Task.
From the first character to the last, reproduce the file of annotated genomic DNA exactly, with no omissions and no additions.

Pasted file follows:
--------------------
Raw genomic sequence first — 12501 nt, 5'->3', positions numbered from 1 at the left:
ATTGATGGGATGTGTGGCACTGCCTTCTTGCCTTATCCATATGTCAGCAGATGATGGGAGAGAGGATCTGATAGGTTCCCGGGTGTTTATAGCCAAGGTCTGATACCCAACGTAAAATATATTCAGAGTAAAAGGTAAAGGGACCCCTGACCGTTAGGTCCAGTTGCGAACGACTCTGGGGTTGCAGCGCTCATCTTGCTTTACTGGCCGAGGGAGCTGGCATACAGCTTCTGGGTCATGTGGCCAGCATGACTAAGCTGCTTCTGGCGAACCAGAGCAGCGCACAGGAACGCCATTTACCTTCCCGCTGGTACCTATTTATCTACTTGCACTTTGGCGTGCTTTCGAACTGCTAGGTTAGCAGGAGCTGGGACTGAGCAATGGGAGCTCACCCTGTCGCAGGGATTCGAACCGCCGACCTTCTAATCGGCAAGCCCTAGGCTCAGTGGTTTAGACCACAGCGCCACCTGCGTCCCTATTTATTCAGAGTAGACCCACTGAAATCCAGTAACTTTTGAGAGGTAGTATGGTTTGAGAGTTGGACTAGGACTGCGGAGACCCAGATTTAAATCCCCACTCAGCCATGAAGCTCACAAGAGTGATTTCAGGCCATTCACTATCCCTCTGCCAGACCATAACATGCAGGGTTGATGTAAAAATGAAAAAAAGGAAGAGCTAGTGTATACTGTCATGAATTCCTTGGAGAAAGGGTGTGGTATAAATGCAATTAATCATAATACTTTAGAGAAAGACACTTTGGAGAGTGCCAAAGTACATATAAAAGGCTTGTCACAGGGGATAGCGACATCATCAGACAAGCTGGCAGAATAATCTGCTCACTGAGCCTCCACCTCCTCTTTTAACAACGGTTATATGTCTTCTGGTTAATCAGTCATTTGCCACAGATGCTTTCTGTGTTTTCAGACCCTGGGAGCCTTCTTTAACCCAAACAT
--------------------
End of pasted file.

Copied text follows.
Raw genomic sequence first — 12501 nt, 5'->3', positions numbered from 1 at the left:
ATTGATGGGATGTGTGGCACTGCCTTCTTGCCTTATCCATATGTCAGCAGATGATGGGAGAGAGGATCTGATAGGTTCCCGGGTGTTTATAGCCAAGGTCTGATACCCAACGTAAAATATATTCAGAGTAAAAGGTAAAGGGACCCCTGACCGTTAGGTCCAGTTGCGAACGACTCTGGGGTTGCAGCGCTCATCTTGCTTTACTGGCCGAGGGAGCTGGCATACAGCTTCTGGGTCATGTGGCCAGCATGACTAAGCTGCTTCTGGCGAACCAGAGCAGCGCACAGGAACGCCATTTACCTTCCCGCTGGTACCTATTTATCTACTTGCACTTTGGCGTGCTTTCGAACTGCTAGGTTAGCAGGAGCTGGGACTGAGCAATGGGAGCTCACCCTGTCGCAGGGATTCGAACCGCCGACCTTCTAATCGGCAAGCCCTAGGCTCAGTGGTTTAGACCACAGCGCCACCTGCGTCCCTATTTATTCAGAGTAGACCCACTGAAATCCAGTAACTTTTGAGAGGTAGTATGGTTTGAGAGTTGGACTAGGACTGCGGAGACCCAGATTTAAATCCCCACTCAGCCATGAAGCTCACAAGAGTGATTTCAGGCCATTCACTATCCCTCTGCCAGACCATAACATGCAGGGTTGATGTAAAAATGAAAAAAAGGAAGAGCTAGTGTATACTGTCATGAATTCCTTGGAGAAAGGGTGTGGTATAAATGCAATTAATCATAATACTTTAGAGAAAGACACTTTGGAGAGTGCCAAAGTACATATAAAAGGCTTGTCACAGGGGATAGCGACATCATCAGACAAGCTGGCAGAATAATCTGCTCACTGAGCCTCCACCTCCTCTTTTAACAACGGTTATATGTCTTCTGGTTAATCAGTCATTTGCCACAGATGCTTTCTGTGTTTTCAGACCCTGGGAGCCTTCTTTAACCCAAACAT